I see it everywhere; recommendations upon recommendations, big social media influencers who push a certain type of living while you travel; dollar coffees and luxury villas, cramming museum upon tour upon everything else. It’s easy to be persuaded when you see gorgeous, heavily edited photos and videos taken by drones. Most people don’t show the dirty side of traveling; no one wants to show reality anymore. You can do all of these things, follow the guides and recommendations of influencers on the ‘best ways’ to do anything, but here’s the thing they don’t tell you: there’s more than one way to do it, and sometimes, their way isn’t the best. It’s easy to be blindsided and to be told what you want, but a lot of the time, only you know what you want. Who says there’s a right way to travel?


Being in the rural countryside of Northern Vietnam allowed me to take the term “veg out” to a new level. At home, veg out means sit in bed all day with your hand in a bag of chips while you watch Netflix and never see sunlight. At least, that’s what it was for me. There, though, I was able to veg out and write… a lot. I was able to watch some Netflix, decompress, and appreciate my surroundings. There’s this misconception about traveling that you always have to be doing something; you don’t want to miss out on anything. But that’s how you burn out. You have to push yourself so far out of your comfort zone and it’s beyond exhausting to do that; you have to let yourself have a good mixture of comfort and non-comfort in order to be happy and sane when you’re doing something so huge. It’s not the same if you’re only traveling for a week, but even so, you have to know what your mind and body needs and not just what you think you’re supposed to be doing.


People need to stop encouraging unrealistic lifestyles and fast-paced travel. I have found that I am so much happier when I take my time and spend more time in a single place. When I’m constantly on a schedule, it’s hard for me to appreciate where I am because my mind is already on the next place before I’m even there. I’d rather not just go through the motions of experience; I’d rather wholly, openly experience the people and the culture that surrounds me. That’s what traveling is for me. I know that it isn’t that way for everyone because some people only have small amounts of time to travel, but even in those circumstances, many forget to simply relax and enjoy themselves. I think people miss the point. It’s not about getting that Instagram photo and making those back home jealous; it’s about experiencing what you wouldn’t experience elsewhere. It’s about making memories with people and places that stay in your heart and live there.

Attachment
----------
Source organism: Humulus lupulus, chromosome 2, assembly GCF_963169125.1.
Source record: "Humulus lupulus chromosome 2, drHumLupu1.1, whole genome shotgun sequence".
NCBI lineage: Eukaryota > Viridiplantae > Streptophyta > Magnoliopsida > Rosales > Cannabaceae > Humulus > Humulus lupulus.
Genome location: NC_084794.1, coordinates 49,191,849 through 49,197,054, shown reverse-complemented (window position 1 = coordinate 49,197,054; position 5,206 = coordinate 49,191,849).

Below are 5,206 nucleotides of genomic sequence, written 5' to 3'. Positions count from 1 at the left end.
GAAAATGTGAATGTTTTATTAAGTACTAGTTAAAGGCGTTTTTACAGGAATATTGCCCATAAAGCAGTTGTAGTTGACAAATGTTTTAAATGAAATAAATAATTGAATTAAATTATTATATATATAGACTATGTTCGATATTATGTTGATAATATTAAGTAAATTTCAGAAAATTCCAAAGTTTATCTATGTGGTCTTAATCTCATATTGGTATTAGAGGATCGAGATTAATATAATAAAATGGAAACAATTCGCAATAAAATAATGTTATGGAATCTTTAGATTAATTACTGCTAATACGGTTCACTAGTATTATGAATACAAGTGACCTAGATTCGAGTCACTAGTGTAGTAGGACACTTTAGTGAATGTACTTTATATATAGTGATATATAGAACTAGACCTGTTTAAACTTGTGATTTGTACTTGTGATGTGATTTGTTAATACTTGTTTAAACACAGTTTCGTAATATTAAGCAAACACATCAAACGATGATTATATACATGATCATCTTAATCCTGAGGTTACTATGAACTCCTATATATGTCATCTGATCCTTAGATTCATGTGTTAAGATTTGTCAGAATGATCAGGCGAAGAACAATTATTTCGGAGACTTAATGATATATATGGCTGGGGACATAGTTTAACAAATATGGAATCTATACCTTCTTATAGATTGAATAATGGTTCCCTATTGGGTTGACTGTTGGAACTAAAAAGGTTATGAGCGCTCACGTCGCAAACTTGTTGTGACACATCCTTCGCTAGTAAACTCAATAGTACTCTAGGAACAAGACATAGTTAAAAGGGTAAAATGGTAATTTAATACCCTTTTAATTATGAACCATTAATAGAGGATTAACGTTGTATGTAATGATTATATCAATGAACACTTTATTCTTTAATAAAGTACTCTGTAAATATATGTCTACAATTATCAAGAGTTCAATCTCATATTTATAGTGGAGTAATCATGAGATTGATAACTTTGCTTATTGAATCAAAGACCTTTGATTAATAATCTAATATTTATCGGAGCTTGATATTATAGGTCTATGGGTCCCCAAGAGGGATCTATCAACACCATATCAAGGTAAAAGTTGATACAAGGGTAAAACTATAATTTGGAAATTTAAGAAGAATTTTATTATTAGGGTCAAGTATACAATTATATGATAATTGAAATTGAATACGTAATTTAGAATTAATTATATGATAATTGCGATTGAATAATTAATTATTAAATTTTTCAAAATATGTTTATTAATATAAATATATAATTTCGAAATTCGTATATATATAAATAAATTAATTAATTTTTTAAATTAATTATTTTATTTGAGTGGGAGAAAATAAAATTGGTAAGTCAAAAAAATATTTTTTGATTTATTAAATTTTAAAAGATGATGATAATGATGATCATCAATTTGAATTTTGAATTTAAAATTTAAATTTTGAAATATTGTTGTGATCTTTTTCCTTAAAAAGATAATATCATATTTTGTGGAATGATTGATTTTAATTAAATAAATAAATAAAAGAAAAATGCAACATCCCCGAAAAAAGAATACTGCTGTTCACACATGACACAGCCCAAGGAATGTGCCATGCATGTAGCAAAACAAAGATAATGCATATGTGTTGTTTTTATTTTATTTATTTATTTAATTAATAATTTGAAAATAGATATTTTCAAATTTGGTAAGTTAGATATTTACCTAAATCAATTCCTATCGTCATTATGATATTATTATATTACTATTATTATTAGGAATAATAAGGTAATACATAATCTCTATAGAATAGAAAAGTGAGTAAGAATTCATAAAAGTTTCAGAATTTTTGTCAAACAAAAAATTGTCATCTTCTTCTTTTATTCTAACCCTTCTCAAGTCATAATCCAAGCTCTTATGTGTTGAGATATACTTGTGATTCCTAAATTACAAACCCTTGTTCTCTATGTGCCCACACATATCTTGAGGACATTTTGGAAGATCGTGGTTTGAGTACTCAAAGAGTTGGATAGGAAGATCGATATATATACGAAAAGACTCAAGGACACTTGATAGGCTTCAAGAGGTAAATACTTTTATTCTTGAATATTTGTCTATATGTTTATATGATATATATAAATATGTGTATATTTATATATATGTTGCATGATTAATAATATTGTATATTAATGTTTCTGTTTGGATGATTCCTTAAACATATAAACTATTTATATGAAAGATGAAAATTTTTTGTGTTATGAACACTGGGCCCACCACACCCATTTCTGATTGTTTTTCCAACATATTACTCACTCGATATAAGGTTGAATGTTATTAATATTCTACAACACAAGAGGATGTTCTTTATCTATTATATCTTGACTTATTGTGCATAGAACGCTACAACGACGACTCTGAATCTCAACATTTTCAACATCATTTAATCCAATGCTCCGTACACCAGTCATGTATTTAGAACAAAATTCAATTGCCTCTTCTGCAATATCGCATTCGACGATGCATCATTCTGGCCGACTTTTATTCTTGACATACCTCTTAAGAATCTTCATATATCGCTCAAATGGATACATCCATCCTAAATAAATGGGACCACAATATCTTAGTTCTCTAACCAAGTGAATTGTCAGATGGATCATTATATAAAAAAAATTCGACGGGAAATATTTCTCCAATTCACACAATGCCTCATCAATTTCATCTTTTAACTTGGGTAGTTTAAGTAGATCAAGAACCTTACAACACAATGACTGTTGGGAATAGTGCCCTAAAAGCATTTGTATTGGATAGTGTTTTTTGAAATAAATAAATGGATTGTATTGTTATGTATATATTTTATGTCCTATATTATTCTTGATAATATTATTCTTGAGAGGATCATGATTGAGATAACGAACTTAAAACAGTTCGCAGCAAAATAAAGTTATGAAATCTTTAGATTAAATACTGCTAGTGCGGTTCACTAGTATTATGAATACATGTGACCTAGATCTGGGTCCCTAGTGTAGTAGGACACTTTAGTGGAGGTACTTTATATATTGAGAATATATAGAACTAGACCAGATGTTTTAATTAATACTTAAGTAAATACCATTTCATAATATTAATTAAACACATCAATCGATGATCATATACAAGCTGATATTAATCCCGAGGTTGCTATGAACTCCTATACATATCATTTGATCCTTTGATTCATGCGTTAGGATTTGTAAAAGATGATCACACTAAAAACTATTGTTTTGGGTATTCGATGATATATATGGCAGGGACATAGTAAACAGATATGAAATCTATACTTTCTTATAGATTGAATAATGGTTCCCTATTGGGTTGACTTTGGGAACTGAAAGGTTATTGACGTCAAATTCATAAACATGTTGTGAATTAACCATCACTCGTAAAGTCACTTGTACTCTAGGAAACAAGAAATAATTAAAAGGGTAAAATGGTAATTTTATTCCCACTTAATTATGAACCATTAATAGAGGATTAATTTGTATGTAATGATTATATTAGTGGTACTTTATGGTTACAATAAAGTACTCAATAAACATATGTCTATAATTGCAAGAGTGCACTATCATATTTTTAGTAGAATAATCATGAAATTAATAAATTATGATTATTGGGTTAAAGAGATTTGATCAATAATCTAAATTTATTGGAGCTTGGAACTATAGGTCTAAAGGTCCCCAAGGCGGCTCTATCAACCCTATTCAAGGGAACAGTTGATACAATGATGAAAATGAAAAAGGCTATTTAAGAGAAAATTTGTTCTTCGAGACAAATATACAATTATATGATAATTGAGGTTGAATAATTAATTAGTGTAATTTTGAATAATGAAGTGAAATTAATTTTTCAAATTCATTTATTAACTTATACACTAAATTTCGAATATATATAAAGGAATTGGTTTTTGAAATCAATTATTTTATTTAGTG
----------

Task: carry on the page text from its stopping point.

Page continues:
Create those memories and enjoy the life you’re living.


Thanks for reading my little rant blurb.

Until next time,

Follow my Instagram for daily photos and videos
Like my Facebook for updates daily

View this post on Instagram

Hands guiding hands; at Uncle Ty’s Homestay in Hao Bin province, my expectations were exceeded. While I was imagining myself enjoying myself in nature and away from the city, I never imagined such great hospitality from the sweetest family I could have ever come into contact with. On my last day, they showed me how to make a traditional rice dish wrapped in bamboo leaves (which I definitely needed a lot of assistance with). — I thought four nights in a single place would be a lot, but it wasn’t enough. Even with a language barrier, I played with the children, hung out with the neighboring family members, drank beer, rice wine, and made countless memories that didn’t even involve language. — I learned more about myself and my ability to communicate. I am eternally grateful for this experience, and I can’t wait to go back.

A post shared by Emily Rose | solo traveler (@emilyrosewanders) on

Leave a Reply

Your email address will not be published. Required fields are marked *